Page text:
Forget the human density. What we really want to know is how much pressure we are putting on the Earth.
And for that we need to know the surface area of the soles of our shoes (and the local gravity).
1. Great, I want all the data on how to make an atom bomb provided in a neat easy to use format.
2. I accept that the viewer is ultimately responsible for their own due diligence, but why am I paying for a newspaper if the media aren't being held to reasonable standards of diligence?
Asking a scientist to show you their data before they have had a chance to analyse it is like asking a novelist to show you their storyline notes before the book is written. Or asking an office worker or government official to show you an incomplete report.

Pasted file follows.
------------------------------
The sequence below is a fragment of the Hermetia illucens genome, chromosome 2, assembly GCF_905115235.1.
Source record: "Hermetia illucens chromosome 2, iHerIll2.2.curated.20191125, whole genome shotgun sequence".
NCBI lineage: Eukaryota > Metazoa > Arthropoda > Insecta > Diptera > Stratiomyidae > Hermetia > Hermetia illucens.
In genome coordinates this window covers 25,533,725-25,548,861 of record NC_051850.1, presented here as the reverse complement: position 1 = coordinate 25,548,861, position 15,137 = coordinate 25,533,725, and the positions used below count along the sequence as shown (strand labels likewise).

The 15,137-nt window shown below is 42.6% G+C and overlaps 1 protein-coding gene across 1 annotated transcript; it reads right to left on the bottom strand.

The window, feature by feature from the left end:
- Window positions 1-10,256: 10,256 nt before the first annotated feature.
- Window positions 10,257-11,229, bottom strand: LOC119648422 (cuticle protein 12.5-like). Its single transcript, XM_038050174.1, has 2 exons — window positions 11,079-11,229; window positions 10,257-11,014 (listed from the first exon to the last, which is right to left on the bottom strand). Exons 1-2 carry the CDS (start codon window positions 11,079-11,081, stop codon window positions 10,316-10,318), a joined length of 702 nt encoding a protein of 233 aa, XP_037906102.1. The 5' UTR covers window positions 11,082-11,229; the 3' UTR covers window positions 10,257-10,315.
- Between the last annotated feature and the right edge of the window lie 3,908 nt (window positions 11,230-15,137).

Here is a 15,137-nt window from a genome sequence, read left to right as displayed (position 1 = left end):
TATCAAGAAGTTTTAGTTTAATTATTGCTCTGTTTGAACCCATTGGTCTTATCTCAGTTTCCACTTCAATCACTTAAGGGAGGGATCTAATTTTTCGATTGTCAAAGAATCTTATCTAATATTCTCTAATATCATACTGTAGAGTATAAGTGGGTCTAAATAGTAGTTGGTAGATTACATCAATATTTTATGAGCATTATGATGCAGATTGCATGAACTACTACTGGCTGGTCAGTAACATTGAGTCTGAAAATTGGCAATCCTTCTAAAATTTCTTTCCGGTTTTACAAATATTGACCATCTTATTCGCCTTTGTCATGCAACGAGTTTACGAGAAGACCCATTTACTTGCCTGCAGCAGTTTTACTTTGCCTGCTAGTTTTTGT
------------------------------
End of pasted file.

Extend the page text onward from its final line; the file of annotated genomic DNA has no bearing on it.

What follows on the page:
Generating the data is part of a process. You wouldn't interrupt any other professional half way through a major project and demand they give you what they've got and then judge them on it.
'Hey builder, I've paid for the frame you've built for my house. Now, despite our contract, for you to build me a house, I'm going to demand that you give me the frame, so I can get someone else to finish it. No, it doesn't matter if you've already bought the bricks, or if you already understand the plans, I'm sure someone else can do just as good a job.'
Please, give me a break. Scientists are paid to generate science, not data!
Forget the shark-mount. I have to turn my own pages!?
Oh well, I guess I'll just stick to buying books that are advertised as page turners.
Prototype designs always work. -- Don Vonada